A comprehensive experimental and numerical study has been performed on the detailed oxidation kinetics and the flame inhibition effects of chloromethane, with an emphasis on the isolation of the temperature and chemical effects caused by substitution of methane in the fuel by chloromethane. The experimental efforts involved the determination of laminar burning velocities for a series of fuel mixtures of different ratios of chloromethane to methane, but with a fixed ratio of total fuel to oxygen (and air). The thermal and chemical effects were isolated by comparing the laminar burning velocities obtained with the adiabatic flame temperature uncompensated with the substitution of methane by chloromethane, versus those obtained with fixed adiabatic flame temperature achieved by replacing nitrogen in air with an equal amount of argon. The experimental results indicate that temperature reduction due to increased chloromethane substitution is a significant factor for the reduction in the laminar burning velocity. Furthermore, when the results at a fixed flame temperature were examined on the basis of the mass burning rate, which is the eigenvalue for laminar flame propagation, the response was found to be insensitive to the chloromethane concentration in the mixture. This implies the possibility of a corresponding insensitivity to the chlorine flame chemistry. Concurrently, a detailed reaction mechanism of chloromethane/methane oxidation was compiled and validated against literature data from shock tube to flow reactor studies. Numerical simulation of the present experimental situation was then performed. The numerical results were found to be in close agreement with the current experimental findings.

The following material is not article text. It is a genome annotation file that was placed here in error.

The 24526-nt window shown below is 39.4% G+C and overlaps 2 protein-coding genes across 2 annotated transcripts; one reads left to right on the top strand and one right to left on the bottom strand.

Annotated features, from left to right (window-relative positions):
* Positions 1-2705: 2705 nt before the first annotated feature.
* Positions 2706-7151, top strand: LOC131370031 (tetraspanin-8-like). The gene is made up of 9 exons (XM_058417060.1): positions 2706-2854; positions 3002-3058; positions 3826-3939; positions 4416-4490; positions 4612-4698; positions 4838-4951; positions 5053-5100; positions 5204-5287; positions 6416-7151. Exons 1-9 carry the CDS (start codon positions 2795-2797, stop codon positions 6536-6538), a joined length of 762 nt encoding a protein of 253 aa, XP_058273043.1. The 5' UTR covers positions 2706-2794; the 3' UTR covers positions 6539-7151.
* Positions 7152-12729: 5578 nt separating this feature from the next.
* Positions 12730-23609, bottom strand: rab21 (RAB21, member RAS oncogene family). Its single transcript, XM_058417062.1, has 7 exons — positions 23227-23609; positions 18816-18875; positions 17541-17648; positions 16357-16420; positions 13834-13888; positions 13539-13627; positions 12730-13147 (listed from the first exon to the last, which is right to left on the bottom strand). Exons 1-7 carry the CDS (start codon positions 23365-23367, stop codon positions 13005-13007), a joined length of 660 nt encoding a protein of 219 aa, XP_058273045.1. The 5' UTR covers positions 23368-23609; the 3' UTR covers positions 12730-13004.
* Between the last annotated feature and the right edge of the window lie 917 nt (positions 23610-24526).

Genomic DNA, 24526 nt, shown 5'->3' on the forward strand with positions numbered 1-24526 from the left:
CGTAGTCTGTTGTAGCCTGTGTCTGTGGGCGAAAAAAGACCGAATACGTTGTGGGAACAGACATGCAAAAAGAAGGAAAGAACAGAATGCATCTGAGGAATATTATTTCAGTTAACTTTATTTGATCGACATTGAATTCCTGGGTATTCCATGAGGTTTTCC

All Science Journal Classification (ASJC) codes
- General Chemistry
- General Chemical Engineering
- Fuel Technology
- Energy Engineering and Power Technology
- General Physics and Astronomy